There’s nothing more frustrating than listening to the pretentiousness of someone attempting to make himself or herself look better, smarter, wiser, etc. Sure, we all love to see it play out on the movie screen, mostly because there’s a bad guy about to get his just desserts. In the real world, though, we meet with clients who want answers – the plain and simple truth about estate planning, wills and trusts. Estate planning legalese works well in law school. In the real world? Not so much. Here are few of those common phrases you might run across in your efforts of shoring up your own estate planning along with what they really mean.
The ADMINISTRATOR is simply someone named by the probate court to settle an estate. Typically, an administrator is named when someone dies without having left a will (he dies INTESTATE). When that happens, the courts step in and ensure the estate is settled legally and in line with the state’s laws.
A BENEFICIARY is someone or something (a charitable organization, for instance) who benefits from the assets of a will or trust.
If a CODICIL is part of a will, it simply means the original will had been amended or otherwise changed.
If someone needs assistance in managing his financial, legal or medical affairs, the probate court may setup a CONSERVATORSHIP. As part of that conservatorship, the court will also name a CONSERVATOR. On the other side of that, if the deceased person named someone instead of leaving it to a court, he or she chose an EXECUTOR, EXECUTRIX or PERSONAL REPRESENTATIVE. The executor, executrix or personal representative (depending on the gender of the person and the verbiage if the jurisdiction) will be the one who carries out the final wishes of the DECEDENT.
If it’s necessary for assets or property to be protected until an executor, trustee, guardian or conservator takes over, he or she is a FIDUCIARY. If there are minor children or a special needs adult involved, the court may also name a GUARDIAN.
If you are an HEIR, you are the one who will legally inherit an estate if there was no will left behind. If there was a will left behind, the people or other entities who will receive any of the assets mentioned in that will are LEGATEES.
In New Hampshire, a surviving spouse has the right to maintain up to $100,000 of the principal residence after the death of his or her spouse. This is known as HOMESTEAD RIGHTS. In Massachusetts, HOMESTEAD RIGHTS vary depending on the ages of the residents and whether a declaration of homestead has been filed with the registry of deeds, but homestead protection in Massachusetts can be up to $500,000 per resident.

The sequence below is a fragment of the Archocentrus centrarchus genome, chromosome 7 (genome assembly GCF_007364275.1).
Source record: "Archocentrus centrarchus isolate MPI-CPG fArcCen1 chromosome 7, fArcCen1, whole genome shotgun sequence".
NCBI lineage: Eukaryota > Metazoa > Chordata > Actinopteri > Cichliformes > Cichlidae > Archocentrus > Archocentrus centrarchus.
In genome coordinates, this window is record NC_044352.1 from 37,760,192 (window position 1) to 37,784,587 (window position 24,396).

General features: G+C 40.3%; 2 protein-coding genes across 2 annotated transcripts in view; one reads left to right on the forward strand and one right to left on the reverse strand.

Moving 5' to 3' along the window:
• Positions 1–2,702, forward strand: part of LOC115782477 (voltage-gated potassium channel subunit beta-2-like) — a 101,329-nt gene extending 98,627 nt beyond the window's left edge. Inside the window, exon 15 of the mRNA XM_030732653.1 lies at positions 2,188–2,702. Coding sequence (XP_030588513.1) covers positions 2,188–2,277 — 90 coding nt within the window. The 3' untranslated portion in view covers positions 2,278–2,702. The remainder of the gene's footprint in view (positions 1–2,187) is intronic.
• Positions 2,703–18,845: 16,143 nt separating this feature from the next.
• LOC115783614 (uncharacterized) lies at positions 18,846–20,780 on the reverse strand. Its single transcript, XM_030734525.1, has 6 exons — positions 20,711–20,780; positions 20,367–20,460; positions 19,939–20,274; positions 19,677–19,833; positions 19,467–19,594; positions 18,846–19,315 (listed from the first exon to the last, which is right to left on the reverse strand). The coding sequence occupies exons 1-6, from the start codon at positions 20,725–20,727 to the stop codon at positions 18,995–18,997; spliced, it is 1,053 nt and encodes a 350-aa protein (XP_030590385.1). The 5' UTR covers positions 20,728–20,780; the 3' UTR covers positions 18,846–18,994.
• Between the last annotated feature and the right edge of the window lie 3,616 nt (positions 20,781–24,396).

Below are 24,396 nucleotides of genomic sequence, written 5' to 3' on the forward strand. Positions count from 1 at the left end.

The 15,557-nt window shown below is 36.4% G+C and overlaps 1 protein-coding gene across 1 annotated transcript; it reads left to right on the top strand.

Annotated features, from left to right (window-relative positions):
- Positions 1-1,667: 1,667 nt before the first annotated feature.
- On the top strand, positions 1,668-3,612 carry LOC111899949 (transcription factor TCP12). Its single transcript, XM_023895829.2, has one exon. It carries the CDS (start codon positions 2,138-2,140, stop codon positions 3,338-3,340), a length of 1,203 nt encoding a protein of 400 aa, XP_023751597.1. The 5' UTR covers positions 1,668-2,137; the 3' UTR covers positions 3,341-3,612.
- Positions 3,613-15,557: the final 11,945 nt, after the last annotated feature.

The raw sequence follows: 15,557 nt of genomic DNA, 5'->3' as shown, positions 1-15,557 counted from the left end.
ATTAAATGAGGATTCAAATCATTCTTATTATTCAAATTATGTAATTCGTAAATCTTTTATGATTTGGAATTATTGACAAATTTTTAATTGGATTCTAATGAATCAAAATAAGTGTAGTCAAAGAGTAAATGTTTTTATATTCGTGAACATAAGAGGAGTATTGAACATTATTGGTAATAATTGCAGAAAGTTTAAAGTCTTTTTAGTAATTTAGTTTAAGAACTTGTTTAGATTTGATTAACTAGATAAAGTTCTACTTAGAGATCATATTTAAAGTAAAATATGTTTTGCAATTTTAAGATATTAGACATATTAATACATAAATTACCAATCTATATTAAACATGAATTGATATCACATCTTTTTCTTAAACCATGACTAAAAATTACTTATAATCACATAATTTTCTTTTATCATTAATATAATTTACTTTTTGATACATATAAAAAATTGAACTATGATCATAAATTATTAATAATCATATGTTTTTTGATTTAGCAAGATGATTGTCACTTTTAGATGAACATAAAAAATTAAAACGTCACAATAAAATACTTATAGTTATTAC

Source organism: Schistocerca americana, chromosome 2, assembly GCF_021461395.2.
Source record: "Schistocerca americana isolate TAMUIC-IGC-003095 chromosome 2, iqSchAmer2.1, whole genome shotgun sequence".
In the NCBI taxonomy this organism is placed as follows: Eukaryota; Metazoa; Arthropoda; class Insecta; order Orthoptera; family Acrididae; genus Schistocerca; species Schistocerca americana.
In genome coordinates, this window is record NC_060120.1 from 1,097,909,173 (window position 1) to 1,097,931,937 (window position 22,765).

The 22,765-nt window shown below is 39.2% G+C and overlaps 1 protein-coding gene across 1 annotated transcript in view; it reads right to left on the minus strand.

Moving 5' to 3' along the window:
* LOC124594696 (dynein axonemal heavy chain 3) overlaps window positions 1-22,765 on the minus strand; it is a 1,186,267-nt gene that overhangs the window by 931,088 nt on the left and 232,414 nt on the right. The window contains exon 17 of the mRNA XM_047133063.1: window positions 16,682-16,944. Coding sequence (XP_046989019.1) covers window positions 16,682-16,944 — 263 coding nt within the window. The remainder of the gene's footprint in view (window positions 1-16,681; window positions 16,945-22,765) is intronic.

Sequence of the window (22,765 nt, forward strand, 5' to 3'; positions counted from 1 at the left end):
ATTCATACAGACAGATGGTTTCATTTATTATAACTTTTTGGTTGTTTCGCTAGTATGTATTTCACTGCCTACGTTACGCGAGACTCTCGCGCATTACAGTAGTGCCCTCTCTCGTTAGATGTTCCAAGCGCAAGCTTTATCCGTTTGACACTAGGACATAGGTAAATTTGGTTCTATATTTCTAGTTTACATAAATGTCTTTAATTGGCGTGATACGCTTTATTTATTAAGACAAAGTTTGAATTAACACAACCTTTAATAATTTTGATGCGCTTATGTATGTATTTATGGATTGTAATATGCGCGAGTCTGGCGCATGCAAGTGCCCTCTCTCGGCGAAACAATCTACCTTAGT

PERSONAL PROPERTY is anything that’s not classified as “real property”. This might include stocks, bonds, cars, furniture, cash and bank accounts.
A PROBATE BOND is a promissory document provided by the fiduciary that guarantees any funds will be replaced up to the amount of that bond. This is done to protect the interests of any beneficiaries should the fiduciary not fulfill his obligations.
If one dies intestate, he or she dies without a will. If the estate is TESTATE, it simply means a valid will was properly created and filed.
A TRUST is a document that spells out how another will protect property, real or personal, until the beneficiary is able to take possession. For example, if a beneficiary is a minor child, at the time he or she reaches adulthood or according to the will, he or she will receive those assets at some point in the future.
Of course, these are just a few of the many formal words that present as estate planning legalese. They’re part of every legal document; however, you should never feel as though you’re unsure of what’s going on. The right estate planning lawyer will move mountains to protect their clients while also going over the details so that there are no surprises later on. To learn more about estate planning and how it can protect your future, contact our offices today.
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